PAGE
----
January 14, 2009 – After performing stereotactic transperineal prostate biopsy on 747 patients, researchers concluded that forty percent of men with prostate cancer may not even know they have it, according to research study published in a recent issue of Urology.
The study by the Prostate Cancer Foundation of Chicago revealed the standard office biopsy procedure often isn’t enough to properly detect prostate cancer. This new research will be published in an upcoming issue of Urology.
Researchers used an advanced biopsy technique called stereotactic transperineal prostate biopsy (STPB) on patients with persistent elevated prostate specific antigen (PSA) levels who previously had at least one negative office biopsies. All patients had received transrectal prostate biopsies (TRPB), administered by a urologist.
“Men who have negative transrectal biopsies and continue to have elevated PSA levels should consider STPB because 40 percent will harbor malignancy,” said Michelle Braccioforte, director of research and education for the Prostate Cancer Foundation of Chicago. “Our level of confidence is greatly enhanced with regards to the presence or absence of cancer, and more specifically, the exact location of the cancer within the prostate.”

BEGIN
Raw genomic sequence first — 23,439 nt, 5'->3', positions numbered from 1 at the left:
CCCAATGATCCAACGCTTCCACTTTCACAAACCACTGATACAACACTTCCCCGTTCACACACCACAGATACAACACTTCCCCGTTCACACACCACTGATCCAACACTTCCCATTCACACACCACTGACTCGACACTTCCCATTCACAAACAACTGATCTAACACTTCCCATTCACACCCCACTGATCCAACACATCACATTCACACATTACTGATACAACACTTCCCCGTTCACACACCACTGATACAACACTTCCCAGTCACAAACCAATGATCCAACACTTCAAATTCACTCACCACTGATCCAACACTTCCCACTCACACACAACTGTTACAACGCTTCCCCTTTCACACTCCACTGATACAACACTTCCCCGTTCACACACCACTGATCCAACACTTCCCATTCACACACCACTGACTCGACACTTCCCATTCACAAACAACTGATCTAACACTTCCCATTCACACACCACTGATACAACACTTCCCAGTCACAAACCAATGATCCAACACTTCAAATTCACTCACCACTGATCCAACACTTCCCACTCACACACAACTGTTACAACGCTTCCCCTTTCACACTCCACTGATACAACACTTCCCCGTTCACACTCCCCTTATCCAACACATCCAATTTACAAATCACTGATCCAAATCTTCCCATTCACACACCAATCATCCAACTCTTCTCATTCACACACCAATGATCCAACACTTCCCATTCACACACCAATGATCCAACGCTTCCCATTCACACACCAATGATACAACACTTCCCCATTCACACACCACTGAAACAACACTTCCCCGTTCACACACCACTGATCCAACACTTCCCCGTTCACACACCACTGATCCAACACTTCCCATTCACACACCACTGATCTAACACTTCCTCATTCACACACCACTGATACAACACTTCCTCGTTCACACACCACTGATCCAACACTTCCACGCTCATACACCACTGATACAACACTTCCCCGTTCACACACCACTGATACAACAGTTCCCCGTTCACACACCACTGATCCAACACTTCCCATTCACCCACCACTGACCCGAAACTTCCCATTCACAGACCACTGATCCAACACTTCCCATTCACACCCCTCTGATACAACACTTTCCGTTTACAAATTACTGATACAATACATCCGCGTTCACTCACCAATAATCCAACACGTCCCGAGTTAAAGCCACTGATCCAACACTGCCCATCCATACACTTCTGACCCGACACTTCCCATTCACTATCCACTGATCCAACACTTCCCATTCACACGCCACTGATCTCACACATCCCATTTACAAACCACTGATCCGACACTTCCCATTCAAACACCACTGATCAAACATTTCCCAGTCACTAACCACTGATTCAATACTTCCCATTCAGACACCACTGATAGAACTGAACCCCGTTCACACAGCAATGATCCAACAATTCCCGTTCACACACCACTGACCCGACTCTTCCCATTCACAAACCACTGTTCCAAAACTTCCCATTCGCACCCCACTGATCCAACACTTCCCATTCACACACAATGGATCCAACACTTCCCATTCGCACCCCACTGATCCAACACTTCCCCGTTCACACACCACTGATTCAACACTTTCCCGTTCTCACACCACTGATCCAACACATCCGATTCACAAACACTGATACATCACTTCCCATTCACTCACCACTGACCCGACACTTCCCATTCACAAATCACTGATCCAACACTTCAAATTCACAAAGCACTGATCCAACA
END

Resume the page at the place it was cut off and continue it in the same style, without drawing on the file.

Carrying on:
STPB is performed by taking a median of 40 samples of the prostate through the perineum while the patient is under general anesthesia. Performed as an outpatient procedure, it allows more comprehensive sampling, compared to the transrectal method, which takes fewer samples through the rectum. In addition, by taking more samples during STPB, the exact location of the cancer can be pinpointed.
Between April 2004 and January 2008, 747 patients with high PSA levels were studied. All patients had been tested using TRPB at least once and all results had been negative. All patients received the STPB. Biopsy results identified the presence of cancer in 291 (39 percent) of the patients.
“The information obtained from this kind of comprehensive biopsy allows us to design and perform more sophisticated treatment plans”, says Brian Moran, M.D., medical director of the Prostate Cancer Foundation of Chicago and the Chicago Prostate Cancer Center (www.prostateimplant.com). This procedure is also a stepping stone towards focal therapy, where more limited treatment can result in less side effects, yet achieve cure rates equal to more radical forms of treatment.”
For more information: www.chicagoprostatefoundation.org